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Urban Growth and Housing Problems in Kubwa District of Bwari Area Council, Abuja, Nigeria

Muhammad Isma’il*1, Zainab Dalhatu Muhammed2, Momoh Farouk1, Kabiru Usman Rogo3, Ashiru Mohammed Tanko4 and Gaddafi Adamu5

1Department of Geography, Ahmadu Bello University, Zaria, Nigeria

2Department of Urban and Regional Planning, Nuhu Bamalli Polytechnic, Zaria, Nigeria

3Department of Civil Engineering, Nuhu Bamalli Polytechnic, Zaria, Nigeria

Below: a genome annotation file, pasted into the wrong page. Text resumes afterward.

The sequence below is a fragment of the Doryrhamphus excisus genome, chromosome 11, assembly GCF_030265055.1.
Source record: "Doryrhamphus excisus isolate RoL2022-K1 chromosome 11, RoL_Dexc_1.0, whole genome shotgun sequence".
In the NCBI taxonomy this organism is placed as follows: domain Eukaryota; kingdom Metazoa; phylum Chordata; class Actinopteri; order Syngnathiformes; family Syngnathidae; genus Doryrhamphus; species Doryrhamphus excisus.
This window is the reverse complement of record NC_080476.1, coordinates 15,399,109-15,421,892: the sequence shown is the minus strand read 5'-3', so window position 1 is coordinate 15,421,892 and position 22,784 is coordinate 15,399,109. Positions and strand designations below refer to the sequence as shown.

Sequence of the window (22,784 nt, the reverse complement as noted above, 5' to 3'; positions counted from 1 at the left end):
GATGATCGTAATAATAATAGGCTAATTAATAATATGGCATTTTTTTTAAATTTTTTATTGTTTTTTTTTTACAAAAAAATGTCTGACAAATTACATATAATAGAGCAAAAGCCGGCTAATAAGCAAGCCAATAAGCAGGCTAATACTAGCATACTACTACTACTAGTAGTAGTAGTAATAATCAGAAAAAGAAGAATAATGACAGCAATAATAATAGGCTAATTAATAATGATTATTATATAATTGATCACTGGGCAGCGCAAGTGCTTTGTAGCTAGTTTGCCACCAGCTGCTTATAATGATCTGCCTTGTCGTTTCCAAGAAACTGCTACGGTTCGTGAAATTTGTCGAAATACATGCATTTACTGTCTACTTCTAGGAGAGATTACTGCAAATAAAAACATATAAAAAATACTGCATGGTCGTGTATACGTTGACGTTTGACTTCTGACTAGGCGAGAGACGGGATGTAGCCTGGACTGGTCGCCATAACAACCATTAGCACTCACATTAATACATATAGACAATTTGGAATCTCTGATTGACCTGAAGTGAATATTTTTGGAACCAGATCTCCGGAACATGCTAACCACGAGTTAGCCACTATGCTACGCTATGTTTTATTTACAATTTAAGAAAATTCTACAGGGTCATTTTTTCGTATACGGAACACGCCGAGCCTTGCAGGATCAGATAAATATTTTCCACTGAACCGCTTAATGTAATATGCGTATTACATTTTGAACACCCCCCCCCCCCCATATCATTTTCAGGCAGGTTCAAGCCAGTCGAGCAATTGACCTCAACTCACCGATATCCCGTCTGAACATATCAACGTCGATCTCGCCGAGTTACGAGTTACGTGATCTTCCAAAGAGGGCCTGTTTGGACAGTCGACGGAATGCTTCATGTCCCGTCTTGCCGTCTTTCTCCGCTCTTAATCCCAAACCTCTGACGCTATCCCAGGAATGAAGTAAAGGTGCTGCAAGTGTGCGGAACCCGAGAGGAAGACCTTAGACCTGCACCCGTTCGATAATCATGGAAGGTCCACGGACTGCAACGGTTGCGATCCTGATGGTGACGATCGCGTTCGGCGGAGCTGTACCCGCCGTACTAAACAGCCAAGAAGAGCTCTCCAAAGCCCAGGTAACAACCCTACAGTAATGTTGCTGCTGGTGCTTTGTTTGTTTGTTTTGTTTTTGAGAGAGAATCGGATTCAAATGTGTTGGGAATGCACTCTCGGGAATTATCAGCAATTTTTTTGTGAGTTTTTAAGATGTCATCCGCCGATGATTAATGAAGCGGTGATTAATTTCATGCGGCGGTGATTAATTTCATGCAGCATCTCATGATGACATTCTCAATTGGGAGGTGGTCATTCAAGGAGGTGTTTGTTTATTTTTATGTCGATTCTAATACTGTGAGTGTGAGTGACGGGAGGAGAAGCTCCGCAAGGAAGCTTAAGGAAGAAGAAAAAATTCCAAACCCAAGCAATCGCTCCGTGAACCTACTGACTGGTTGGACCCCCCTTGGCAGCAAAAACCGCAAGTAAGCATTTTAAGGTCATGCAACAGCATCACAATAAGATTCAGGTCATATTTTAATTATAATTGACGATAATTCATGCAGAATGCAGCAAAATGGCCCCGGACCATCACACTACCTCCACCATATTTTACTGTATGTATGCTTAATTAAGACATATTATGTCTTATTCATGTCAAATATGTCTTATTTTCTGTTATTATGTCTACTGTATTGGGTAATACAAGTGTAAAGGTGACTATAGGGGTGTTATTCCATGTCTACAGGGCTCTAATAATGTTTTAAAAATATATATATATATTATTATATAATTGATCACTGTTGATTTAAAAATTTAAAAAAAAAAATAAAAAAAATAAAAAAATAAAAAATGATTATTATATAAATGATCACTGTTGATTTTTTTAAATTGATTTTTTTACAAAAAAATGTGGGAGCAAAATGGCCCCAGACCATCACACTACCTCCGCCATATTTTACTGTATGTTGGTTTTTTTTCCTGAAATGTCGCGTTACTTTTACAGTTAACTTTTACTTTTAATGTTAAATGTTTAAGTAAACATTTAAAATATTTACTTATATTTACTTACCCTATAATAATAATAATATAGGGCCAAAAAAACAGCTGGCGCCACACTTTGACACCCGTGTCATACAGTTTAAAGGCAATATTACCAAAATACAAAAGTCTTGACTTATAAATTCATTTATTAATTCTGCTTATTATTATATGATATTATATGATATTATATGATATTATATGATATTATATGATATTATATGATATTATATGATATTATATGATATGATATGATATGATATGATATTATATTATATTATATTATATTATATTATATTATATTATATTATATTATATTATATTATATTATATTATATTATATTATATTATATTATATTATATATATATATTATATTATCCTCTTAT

4Department of Environmental Health, Shehu Idris College of Health Science and Technology, Makarfi, Nigeria

5Department of Geography, Federal College of Education, Zaria, Nigeria

*Corresponding Author:
Muhammad Isma’il
Department of Geography
Ahmadu Bello University
Zaria, Nigeria
E-mail: [email protected]
 
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Abstract